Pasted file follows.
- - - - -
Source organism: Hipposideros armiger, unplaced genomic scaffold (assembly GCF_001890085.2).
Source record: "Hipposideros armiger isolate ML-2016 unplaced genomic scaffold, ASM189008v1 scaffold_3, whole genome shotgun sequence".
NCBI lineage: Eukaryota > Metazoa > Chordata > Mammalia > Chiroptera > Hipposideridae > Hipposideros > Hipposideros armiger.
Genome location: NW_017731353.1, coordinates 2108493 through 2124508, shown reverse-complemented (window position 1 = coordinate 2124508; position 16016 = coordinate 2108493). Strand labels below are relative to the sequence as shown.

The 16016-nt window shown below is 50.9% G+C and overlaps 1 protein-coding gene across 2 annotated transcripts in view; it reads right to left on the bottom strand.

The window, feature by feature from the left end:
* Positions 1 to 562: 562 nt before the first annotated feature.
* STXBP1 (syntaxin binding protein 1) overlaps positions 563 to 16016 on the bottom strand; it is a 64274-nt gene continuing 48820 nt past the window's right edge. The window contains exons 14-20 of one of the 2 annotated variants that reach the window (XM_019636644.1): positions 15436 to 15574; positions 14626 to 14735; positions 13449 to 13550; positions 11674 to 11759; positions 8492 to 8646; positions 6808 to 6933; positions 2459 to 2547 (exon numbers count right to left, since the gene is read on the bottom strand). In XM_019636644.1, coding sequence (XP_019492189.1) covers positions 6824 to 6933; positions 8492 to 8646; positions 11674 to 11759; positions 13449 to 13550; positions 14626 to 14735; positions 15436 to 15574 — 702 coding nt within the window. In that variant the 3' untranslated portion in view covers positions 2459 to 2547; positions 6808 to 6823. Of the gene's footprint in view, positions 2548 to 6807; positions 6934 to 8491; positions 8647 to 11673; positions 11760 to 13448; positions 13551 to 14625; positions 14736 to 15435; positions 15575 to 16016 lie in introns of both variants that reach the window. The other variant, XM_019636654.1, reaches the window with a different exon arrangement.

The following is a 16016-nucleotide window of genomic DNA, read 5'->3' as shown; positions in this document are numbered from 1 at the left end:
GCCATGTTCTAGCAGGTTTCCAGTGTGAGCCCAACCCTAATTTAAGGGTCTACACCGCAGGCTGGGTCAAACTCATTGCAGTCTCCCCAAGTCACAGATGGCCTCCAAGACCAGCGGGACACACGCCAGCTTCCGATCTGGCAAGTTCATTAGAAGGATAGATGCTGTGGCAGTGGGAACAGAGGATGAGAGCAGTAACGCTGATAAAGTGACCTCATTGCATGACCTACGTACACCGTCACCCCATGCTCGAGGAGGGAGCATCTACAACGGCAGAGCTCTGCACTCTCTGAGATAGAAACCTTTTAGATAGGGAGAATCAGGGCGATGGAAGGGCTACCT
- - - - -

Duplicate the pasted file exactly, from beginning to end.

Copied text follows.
Source organism: Hipposideros armiger, unplaced genomic scaffold (assembly GCF_001890085.2).
Source record: "Hipposideros armiger isolate ML-2016 unplaced genomic scaffold, ASM189008v1 scaffold_3, whole genome shotgun sequence".
NCBI lineage: Eukaryota > Metazoa > Chordata > Mammalia > Chiroptera > Hipposideridae > Hipposideros > Hipposideros armiger.
Genome location: NW_017731353.1, coordinates 2108493 through 2124508, shown reverse-complemented (window position 1 = coordinate 2124508; position 16016 = coordinate 2108493). Strand labels below are relative to the sequence as shown.

The 16016-nt window shown below is 50.9% G+C and overlaps 1 protein-coding gene across 2 annotated transcripts in view; it reads right to left on the bottom strand.

The window, feature by feature from the left end:
* Positions 1 to 562: 562 nt before the first annotated feature.
* STXBP1 (syntaxin binding protein 1) overlaps positions 563 to 16016 on the bottom strand; it is a 64274-nt gene continuing 48820 nt past the window's right edge. The window contains exons 14-20 of one of the 2 annotated variants that reach the window (XM_019636644.1): positions 15436 to 15574; positions 14626 to 14735; positions 13449 to 13550; positions 11674 to 11759; positions 8492 to 8646; positions 6808 to 6933; positions 2459 to 2547 (exon numbers count right to left, since the gene is read on the bottom strand). In XM_019636644.1, coding sequence (XP_019492189.1) covers positions 6824 to 6933; positions 8492 to 8646; positions 11674 to 11759; positions 13449 to 13550; positions 14626 to 14735; positions 15436 to 15574 — 702 coding nt within the window. In that variant the 3' untranslated portion in view covers positions 2459 to 2547; positions 6808 to 6823. Of the gene's footprint in view, positions 2548 to 6807; positions 6934 to 8491; positions 8647 to 11673; positions 11760 to 13448; positions 13551 to 14625; positions 14736 to 15435; positions 15575 to 16016 lie in introns of both variants that reach the window. The other variant, XM_019636654.1, reaches the window with a different exon arrangement.

The following is a 16016-nucleotide window of genomic DNA, read 5'->3' as shown; positions in this document are numbered from 1 at the left end:
GCCATGTTCTAGCAGGTTTCCAGTGTGAGCCCAACCCTAATTTAAGGGTCTACACCGCAGGCTGGGTCAAACTCATTGCAGTCTCCCCAAGTCACAGATGGCCTCCAAGACCAGCGGGACACACGCCAGCTTCCGATCTGGCAAGTTCATTAGAAGGATAGATGCTGTGGCAGTGGGAACAGAGGATGAGAGCAGTAACGCTGATAAAGTGACCTCATTGCATGACCTACGTACACCGTCACCCCATGCTCGAGGAGGGAGCATCTACAACGGCAGAGCTCTGCACTCTCTGAGATAGAAACCTTTTAGATAGGGAGAATCAGGGCGATGGAAGGGCTACCT